“Every year, there are regrettable accidents caused by people getting too close to these massive animals,” the Park Service said. “It’s great to love the bison, but love them from a distance.”
From 1983 to 1985, Yellowstone saw 33 bison-related injuries, prompting officials to launch outreach campaigns to raise awareness about safety, according to a 2016 report from the Centers for Disease Control and Prevention. Now, a flier is distributed at the park’s entrances and prominent signage has been erected near campgrounds, roads and in visitor centers, the report said.
Despite these efforts, people have continued to disregard safety guidelines and place themselves in risky situations. A 2018 study examined the cases of 25 people injured by bison over a recent 15-year span and found that they were on average about 11 feet away from the animals at the time of the attacks. The study, which was published in the journal One Health, reported that 80 percent of the people “actively approached bison before their injuries.”
“Education alone might not be sufficient to reduce bison-related injuries,” researchers wrote.
In 2015, between the months of May and July, five people were injured in bison encounters, four of them so severely that they required hospitalization, according to the CDC report. Several incidents occurred because people were attempting to take photographs of the animal or snap selfies, the report said.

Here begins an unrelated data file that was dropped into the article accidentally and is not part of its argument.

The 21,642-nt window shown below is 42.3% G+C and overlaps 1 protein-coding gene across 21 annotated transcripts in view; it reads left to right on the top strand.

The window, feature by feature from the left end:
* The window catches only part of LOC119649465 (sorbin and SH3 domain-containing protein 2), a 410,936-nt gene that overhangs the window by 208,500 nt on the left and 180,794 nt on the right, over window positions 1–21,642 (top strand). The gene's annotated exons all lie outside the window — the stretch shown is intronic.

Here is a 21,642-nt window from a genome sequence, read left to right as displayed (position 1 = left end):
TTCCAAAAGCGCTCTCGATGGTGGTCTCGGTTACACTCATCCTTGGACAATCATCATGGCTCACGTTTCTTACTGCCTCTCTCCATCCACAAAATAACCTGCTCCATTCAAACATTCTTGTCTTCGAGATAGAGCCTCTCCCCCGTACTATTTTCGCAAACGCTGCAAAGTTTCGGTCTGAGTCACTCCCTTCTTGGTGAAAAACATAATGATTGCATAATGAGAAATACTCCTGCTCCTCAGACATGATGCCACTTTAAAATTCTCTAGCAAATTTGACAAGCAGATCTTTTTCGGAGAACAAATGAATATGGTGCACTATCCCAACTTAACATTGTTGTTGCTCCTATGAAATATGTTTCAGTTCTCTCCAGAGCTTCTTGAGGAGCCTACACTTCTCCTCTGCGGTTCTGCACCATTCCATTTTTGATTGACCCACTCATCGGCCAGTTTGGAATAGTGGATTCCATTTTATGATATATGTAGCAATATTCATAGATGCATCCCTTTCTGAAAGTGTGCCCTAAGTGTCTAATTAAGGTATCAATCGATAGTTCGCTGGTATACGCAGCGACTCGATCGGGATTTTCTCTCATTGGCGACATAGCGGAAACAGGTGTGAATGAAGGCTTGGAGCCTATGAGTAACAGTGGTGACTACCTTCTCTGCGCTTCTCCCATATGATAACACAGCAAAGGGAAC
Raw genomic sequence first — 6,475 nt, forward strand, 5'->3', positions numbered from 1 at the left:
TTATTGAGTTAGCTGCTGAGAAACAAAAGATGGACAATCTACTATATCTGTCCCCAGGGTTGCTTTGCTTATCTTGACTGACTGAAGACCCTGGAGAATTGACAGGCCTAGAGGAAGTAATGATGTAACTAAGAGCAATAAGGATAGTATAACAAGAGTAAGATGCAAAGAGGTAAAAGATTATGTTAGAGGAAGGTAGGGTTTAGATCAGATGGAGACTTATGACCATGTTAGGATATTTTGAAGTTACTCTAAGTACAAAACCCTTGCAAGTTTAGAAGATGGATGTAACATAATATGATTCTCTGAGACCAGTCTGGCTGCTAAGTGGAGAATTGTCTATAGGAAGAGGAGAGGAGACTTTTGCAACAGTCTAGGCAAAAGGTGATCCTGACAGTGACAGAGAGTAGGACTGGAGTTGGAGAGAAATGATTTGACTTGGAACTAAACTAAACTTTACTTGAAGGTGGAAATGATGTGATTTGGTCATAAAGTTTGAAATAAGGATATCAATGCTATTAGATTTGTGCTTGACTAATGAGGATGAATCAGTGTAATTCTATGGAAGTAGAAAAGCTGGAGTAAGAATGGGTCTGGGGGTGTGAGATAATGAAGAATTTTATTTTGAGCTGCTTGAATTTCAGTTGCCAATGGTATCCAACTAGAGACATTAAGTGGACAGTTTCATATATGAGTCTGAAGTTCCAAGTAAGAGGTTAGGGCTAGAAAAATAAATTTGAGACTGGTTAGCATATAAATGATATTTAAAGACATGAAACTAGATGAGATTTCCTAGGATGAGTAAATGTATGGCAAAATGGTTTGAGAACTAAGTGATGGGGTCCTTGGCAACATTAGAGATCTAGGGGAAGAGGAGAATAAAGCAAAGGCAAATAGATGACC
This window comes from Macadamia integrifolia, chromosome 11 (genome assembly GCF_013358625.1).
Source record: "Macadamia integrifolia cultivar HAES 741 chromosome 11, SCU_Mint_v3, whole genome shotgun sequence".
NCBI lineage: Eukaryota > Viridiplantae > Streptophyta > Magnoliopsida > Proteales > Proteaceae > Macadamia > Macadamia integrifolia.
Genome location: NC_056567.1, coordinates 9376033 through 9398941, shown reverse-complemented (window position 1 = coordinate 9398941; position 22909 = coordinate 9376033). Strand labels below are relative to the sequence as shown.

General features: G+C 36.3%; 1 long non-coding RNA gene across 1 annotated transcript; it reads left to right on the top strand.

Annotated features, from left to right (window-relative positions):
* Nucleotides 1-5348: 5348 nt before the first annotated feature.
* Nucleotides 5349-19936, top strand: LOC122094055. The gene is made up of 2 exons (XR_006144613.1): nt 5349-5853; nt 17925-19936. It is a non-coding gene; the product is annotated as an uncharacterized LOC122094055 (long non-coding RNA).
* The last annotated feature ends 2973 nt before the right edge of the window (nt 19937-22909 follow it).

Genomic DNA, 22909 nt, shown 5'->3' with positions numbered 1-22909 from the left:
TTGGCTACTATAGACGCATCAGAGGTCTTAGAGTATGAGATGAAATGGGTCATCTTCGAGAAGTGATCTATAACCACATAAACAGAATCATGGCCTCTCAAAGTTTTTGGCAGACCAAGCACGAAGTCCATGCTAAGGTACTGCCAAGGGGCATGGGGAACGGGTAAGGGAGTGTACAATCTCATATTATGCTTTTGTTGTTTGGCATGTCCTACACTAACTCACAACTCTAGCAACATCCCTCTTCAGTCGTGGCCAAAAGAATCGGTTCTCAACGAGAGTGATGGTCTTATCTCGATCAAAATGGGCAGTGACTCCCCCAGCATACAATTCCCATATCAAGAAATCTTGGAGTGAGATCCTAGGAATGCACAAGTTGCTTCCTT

“The temptation is definitely there when there’s bison or elk right there near the trail to try to get close and get pictures,” Traci Weaver, a Yellowstone public affairs officer, told the Associated Press in 2015.
Other visitors appeared to be more daring. In 2016, a viral video showed a woman repeatedly trying to pet a bison that was lying down in the Old Faithful area, the Kansas City Star reported. Much to the surprise of bystanders, she emerged from the encounter unscathed, according to the Star. Another man who was caught on camera taunting a bison last year also escaped injury, but was sentenced to 130 days in jail after pleading guilty to disturbing wildlife, among other charges, the Bozeman Daily Chronicle reported.
In 2018, at least two people were injured after a bison charged at them. A 72-year-old woman from Boise, Idaho, was head-butted by a bison so hard that she was thrown from the hiking trail where she had been walking, the Idaho Statesman reported in May that year. A month later, a 59-year-old California woman was gored and suffered a hip injury after a crowd she was with got too close to the animal, the Casper Star-Tribune reported. At one point, the group came within 15 feet of the animal, causing it to become agitated and charge, according to the Star-Tribune.
On its website, the Park Service notes that visitor safety can’t be guaranteed in Yellowstone, but it provides numerous resources to help people “avoid the most common accidents.”
“We just hope people come here and safely enjoy the park,” Weaver, the park’s public affairs officer, told the AP in 2015. “It’s always unfortunate when somebody gets injured while they’re out on vacation. We have our safety rules in place for a reason, and we just hope people adhere to them.”